Russian authorities were right to jail protesters for throwing plastic cups at police during mass anti-government rallies in Moscow this summer, President Vladimir Putin said…
Russian authorities were right to jail protesters for throwing plastic cups at police during mass anti-government rallies in Moscow this summer, President Vladimir Putin said at a human rights meeting Tuesday.
Putin this fall replaced the presidential human rights council’s longtime chairman and key liberal members with what observers called ultra-loyalist figures. Its new head, pro-Kremlin party member and state television news anchor Valery Fadeyev, has described the largely peaceful protests in Moscow as mass riots.
Here are three of Putin’s quotes from his meeting to mark Human Rights Day:
On plastic cup-throwing protesters:
— “So they throw a plastic cup at an authority, and that’s OK. Then a plastic bottle, that’s OK too. Then it’s a glass bottle, [then] a stone and then they start shooting and looting stores. We must prevent that.”
— “There are also so-called arbitrary excesses, which are in fact gross violations of the law by various law enforcement agencies too. Of course, everything needs to be measured and certain boundaries can’t be crossed.”
— “Can you punch a woman in the stomach? Can you beat a policeman? Of course you can’t punch a woman in the stomach. But if someone punches a woman in the stomach, it doesn’t grant someone the right to beat a police officer. These are subtle things.”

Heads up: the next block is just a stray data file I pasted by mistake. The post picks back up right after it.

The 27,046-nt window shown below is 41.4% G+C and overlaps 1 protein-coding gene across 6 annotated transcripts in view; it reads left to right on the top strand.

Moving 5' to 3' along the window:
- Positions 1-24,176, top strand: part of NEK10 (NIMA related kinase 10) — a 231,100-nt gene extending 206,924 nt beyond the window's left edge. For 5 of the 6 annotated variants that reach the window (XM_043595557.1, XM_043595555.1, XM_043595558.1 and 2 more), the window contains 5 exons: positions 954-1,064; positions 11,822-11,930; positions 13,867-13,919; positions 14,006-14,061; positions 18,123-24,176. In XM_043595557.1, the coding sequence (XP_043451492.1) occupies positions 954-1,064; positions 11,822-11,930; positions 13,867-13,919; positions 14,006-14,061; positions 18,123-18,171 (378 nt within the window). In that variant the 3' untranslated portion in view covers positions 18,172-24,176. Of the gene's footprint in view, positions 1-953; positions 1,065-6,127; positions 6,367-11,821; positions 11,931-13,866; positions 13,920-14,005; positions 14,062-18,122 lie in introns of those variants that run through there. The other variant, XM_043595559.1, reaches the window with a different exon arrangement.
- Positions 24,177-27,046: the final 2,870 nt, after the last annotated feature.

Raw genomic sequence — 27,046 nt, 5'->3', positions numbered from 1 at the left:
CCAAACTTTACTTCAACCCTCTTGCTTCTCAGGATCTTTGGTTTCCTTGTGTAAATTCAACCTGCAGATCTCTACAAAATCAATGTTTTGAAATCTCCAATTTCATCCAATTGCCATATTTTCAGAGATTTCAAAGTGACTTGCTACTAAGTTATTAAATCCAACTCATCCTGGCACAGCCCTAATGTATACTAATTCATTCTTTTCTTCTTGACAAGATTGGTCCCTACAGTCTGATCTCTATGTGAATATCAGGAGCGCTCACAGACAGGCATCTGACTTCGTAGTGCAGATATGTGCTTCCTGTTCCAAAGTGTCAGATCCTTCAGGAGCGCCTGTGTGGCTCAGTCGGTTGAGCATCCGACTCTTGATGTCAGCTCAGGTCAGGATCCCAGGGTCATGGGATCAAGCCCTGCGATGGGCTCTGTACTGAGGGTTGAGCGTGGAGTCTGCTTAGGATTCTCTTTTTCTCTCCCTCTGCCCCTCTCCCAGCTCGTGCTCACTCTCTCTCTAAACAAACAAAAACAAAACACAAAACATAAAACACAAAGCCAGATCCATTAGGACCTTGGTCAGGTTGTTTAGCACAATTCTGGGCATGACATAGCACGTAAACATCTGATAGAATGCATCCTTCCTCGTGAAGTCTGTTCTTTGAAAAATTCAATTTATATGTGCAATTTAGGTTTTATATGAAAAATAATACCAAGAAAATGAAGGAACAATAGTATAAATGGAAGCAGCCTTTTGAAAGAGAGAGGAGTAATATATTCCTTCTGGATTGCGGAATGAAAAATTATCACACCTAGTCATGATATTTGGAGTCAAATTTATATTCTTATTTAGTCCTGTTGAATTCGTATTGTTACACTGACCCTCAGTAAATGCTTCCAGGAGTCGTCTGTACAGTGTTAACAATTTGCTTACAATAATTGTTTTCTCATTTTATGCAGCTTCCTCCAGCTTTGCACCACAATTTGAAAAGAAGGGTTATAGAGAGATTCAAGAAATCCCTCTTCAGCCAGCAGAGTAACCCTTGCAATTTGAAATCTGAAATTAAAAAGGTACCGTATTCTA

On the specter of genocide in eastern Ukraine:
— “The amnesty law [in Ukraine] still hasn’t been passed. While the Ukrainian side keeps insisting: ‘Give us the opportunity to close the border using our troops.’ But I can imagine what would happen next. There would be Srebrenica*, as simple as that.”
* Bosnian Serbs killed more than 8,000 Muslim men and boys in the town of Srebrenica during the 1995 Bosnian war in the worst mass slaughter in Europe since World War II.
On Lenin’s sabotage:
— “[Lenin] invented and created a state structure, having laid a mine under Russian statehood that’s been developing for 1,000 years.”
— “I won’t go into this now, I have my own point of view on this matter. This is neither the time nor the place to expound, and perhaps I will expound in more detail.”
Reuters contributed reporting to this article.